Article by Vic Neufeld, Montreal Gazette
As the Oct. 17 launch of the recreational market quickly approaches, we need to acknowledge the diversity of opinion on how to handle cannabis in Canada. The decisions we make now are critical to the success, sustainability and safety of the cannabis market in the future. That is why I respectfully disagree with some in the medical community who believe that, post-legalization, two distinct medical and recreational cannabis systems will be unnecessary. Ignoring the distinct purposes and objectives of these two systems would lead to a significant missed opportunity for the medical cannabis industry and for patients benefitting from cannabis use.
Canada’s medical cannabis regime is considered a global model, and our actions are being carefully observed. Aphria has been working in the medical cannabis space for four years and our experience tells us that the world is moving toward an increasingly robust medical cannabis market. The reality is that cannabis is already an important part of the global medical landscape, but we’ve only scratched the surface of the plant’s medicinal potential.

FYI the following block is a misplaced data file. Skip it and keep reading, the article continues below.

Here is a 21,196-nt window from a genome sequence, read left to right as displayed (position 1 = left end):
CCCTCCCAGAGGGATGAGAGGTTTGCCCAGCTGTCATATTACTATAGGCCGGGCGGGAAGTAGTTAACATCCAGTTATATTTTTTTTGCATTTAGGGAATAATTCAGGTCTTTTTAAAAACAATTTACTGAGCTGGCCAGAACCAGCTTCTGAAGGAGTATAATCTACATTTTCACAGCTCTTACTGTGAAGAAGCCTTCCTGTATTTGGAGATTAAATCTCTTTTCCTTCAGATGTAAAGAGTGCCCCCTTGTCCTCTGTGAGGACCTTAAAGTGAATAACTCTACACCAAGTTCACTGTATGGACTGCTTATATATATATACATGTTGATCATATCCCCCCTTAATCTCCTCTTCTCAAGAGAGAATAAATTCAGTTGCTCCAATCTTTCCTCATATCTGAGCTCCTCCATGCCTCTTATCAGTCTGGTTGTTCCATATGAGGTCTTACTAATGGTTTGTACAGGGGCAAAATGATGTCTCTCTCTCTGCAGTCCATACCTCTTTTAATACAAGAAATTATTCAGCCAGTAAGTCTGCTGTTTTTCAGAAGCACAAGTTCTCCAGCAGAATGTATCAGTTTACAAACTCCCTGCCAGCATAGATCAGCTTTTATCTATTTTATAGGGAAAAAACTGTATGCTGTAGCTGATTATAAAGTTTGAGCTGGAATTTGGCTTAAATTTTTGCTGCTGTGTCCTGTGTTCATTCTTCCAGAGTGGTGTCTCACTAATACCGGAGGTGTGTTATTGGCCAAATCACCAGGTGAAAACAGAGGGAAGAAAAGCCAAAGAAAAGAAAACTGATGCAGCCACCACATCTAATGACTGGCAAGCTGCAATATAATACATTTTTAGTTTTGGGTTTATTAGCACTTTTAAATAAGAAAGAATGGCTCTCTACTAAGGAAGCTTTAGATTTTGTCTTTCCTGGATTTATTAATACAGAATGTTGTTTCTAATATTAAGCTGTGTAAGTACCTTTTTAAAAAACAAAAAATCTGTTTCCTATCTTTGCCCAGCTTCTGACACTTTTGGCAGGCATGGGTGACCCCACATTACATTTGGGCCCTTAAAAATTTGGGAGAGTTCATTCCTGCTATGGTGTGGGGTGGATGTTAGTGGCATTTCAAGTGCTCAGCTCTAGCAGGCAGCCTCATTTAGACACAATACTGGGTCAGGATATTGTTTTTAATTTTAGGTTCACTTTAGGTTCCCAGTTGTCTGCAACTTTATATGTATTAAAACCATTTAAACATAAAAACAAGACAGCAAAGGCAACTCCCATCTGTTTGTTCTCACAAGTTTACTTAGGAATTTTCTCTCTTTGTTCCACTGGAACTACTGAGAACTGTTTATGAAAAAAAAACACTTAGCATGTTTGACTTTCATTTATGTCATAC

The power of the medical market is its ability to legitimize cannabis for a broad cross-section of patients, while providing a solid rationale for further research and clinical studies. Organizations like the Canadian Nurses Association have argued for separate systems for years, citing concerns around access and an overaggressive focus on recreational use over medical needs. We support the idea of continuing clinical oversight because it makes the entire system safer and more efficient.
We understand the challenge medical cannabis can present for physicians. The cannabis industry needs more research and more robust science on the impact and effects of the drug. That work is escalating as the recreational market approaches, and Aphria supports independent research into the benefits and risks of cannabis for medical use. However, this renewed focus should be an opportunity to strengthen — not a reason to abandon — the real progress and advancements that are already being made. Eliminating the medical market would suddenly delegitimize the very real medical benefits and applications patients across Canada and around the world experience today.